But more often than not it’s a place for questions. Any recommendations for hotels in Barcelona? What is the best dentist in North London? Where should I eat in San Francisco?
And my all time favourite…
Personal recommendations are still hard to come by. It’s a fragmented ecosystem, collating results across Foursquare, Trip Advisor, Yelp and Google isn’t much fun and certainly not all that useful.
Facebook’s recent (ish) announcement – Graph Search – is hoping to change all that.
It’s been a month or so since the news broke, so we’ve had a little while to ponder its potential and to chuckle at some of the more ridiculous searches done so far.
Facebook are hailing it as ‘structured search’: the ability to see connections between people, photos, places and interests. It’s all about content, connections and Likes at the moment; so far status updates and Open Graph actions, such a listening to a song, won’t be included. The examples Facebook have given of example searches include: restaurants my friends have been to in London, photos of my friends in New York and people at my work who like skiing.
The implications for brands are huge, and while we don’t tend to recommend knee jerk reactions following news of any platform updates, here are a few predictions on what might change.
1. The land grab. The importance of fan numbers is going to hit us again. It’ll be interesting to see how Fan numbers creep up naturally as users begin to explore content in results. Wormholes of recommendations and mutual interests are always going to drive traffic, but it’s likely we’ll see an influx of brands pouring money into Fan numbers to ensure they appear in as many results as possible.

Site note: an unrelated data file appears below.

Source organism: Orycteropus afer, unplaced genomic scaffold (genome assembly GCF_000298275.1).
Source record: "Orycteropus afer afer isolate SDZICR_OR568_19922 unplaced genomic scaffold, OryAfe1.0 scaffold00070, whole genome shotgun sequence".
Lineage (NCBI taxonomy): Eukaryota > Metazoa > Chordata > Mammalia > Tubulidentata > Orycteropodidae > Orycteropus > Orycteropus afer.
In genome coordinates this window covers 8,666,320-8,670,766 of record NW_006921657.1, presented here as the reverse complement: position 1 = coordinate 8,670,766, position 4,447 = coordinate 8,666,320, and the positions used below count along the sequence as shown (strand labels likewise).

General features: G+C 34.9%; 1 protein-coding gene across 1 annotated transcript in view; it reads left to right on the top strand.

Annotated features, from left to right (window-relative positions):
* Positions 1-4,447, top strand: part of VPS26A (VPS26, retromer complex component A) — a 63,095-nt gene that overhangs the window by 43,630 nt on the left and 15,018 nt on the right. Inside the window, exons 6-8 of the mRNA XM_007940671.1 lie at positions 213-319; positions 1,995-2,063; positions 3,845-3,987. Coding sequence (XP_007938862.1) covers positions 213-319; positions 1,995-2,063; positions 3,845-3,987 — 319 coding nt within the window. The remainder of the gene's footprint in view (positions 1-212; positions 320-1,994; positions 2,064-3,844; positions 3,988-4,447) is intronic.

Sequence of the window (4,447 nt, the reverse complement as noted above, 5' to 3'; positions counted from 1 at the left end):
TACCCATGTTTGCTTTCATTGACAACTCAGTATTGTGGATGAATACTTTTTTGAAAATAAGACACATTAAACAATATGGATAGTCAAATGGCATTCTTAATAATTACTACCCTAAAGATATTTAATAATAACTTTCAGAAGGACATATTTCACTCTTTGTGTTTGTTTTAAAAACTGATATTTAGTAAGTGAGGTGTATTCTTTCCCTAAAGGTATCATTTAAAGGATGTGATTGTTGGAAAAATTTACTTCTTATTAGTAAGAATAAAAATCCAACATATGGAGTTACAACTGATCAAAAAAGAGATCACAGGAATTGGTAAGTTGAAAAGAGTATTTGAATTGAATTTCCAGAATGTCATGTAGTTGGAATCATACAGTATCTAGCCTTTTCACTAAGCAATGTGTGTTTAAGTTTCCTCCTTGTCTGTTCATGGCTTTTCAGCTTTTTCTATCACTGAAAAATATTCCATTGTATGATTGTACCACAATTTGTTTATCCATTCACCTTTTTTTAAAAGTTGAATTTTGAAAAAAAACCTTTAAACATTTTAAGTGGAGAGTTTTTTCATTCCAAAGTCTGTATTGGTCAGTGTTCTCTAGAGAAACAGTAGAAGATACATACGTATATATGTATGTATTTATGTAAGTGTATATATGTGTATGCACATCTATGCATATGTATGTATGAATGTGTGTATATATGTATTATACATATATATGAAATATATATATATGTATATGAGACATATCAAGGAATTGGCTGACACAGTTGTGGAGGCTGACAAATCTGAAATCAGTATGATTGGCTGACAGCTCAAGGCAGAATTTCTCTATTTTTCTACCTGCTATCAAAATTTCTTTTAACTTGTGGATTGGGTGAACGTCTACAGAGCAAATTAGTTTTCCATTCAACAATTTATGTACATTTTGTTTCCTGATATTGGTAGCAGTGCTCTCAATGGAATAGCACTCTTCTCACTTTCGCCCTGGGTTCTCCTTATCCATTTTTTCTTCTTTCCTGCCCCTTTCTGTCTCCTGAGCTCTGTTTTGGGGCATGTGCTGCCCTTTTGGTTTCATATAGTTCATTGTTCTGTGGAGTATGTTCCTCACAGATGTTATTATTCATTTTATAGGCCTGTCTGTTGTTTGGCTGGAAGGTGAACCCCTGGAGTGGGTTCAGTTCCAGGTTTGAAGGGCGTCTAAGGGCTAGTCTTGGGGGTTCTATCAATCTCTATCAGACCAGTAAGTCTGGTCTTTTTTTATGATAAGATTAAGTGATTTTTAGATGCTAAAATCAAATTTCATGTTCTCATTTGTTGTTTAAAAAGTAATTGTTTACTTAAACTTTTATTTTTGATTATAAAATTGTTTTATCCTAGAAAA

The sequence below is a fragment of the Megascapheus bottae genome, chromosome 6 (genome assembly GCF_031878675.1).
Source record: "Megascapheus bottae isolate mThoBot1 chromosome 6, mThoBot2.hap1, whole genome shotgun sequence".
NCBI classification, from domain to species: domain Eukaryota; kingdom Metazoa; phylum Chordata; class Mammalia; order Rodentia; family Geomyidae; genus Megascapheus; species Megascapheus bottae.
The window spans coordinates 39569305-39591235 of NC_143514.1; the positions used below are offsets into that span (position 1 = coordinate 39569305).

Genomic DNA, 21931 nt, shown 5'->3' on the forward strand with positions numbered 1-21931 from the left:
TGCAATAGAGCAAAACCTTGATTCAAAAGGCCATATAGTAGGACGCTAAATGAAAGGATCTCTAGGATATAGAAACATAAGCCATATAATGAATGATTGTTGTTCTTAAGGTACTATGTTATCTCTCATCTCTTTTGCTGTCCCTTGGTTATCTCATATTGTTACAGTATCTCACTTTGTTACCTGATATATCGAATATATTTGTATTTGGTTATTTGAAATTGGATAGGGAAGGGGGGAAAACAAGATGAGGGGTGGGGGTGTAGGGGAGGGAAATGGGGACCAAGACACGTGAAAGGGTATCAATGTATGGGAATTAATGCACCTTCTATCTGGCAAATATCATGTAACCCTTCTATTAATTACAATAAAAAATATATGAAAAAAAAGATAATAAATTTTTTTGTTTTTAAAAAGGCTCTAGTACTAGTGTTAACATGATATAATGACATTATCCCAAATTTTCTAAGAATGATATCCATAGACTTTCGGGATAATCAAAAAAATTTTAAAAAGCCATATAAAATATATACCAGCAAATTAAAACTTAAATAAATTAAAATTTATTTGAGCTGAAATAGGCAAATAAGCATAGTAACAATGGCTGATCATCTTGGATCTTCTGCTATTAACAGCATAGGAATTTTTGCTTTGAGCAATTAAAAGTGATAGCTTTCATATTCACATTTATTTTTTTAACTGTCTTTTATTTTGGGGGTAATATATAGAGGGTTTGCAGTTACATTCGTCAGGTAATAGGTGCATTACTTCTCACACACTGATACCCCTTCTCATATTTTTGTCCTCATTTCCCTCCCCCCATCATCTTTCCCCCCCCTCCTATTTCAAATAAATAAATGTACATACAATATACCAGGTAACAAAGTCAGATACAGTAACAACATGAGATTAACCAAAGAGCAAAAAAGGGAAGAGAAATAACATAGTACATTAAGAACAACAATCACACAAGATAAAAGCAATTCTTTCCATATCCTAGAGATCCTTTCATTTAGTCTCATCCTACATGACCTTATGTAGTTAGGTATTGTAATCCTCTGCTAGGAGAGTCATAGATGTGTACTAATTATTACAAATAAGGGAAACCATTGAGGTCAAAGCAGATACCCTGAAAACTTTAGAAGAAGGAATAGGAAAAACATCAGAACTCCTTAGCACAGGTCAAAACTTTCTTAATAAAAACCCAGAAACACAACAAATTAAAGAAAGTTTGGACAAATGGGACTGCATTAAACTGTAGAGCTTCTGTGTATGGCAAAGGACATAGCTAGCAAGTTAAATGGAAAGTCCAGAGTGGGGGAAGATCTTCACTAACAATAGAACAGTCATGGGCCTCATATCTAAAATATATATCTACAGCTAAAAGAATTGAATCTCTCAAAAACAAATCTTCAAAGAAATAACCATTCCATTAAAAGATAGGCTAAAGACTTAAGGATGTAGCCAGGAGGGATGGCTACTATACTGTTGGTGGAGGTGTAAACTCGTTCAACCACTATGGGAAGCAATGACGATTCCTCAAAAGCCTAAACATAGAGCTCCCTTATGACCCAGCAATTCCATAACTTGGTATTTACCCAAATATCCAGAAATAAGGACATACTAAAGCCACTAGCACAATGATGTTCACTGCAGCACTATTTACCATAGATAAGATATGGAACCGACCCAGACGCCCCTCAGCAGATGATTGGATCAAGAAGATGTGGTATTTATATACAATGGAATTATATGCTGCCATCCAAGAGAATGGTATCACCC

2. Importance of rich media engagement. Facebook is the biggest photo repository in the world, Graph Search is probably going to make it the most useful too. Nowhere else can you search photos of ‘friends from Bognor Regis before 1999’. It’s not clear yet how a brand’s photos will appear in Graph Search results, but doubtlessly we’ll see even more emphasis placed on rich media content rather than traditional text updates.
3. Getting content prepped for Graph Search. Get ready for the Like button plague. Brands should start thinking about how to get content appearing in Graph Search results and most likely, we’ll see lots of those pesky Like buttons being placed on sites and content.
4. New analysis and strategies needed between passive News Feed engagement and active Graph Search engagement. It’s no longer enough to know how to reach people and how to engage, it’s now about know when people search and how to appear in that search. Personally, I’m looking forward to seeing the data Facebook can provide brands about how and when people are looking for your content and connections. Hopefully it’ll be better than the truly shoddy Facebook Insights offered at the moment.
5. Mobile. Because it’s forbidden to write a blog post about anything without saying that mobile will be an important part of it. Future of microwaves? Mobile. Future of fake tan? Mobile. But Graph Search is actually one of those times when mobile will actually be an important factor. Out & About is the obvious one – physical retailers and restaurants are going to have to find ways to get people to Check In and engage with content.
Whilst there are approximately 10.2 million blog posts already written about the ‘Death Of Google’ in light of Graph Search, the overlap in uses seems to be quite narrow. For example,
I’m not sure I’d go to Facebook to hunt down a plumber. That is definitely a job for Google, where recommendations outside my social graph are more important and useful. But for content discovery & organisation and lifestyle recommendations, Graph Search is going to be ace.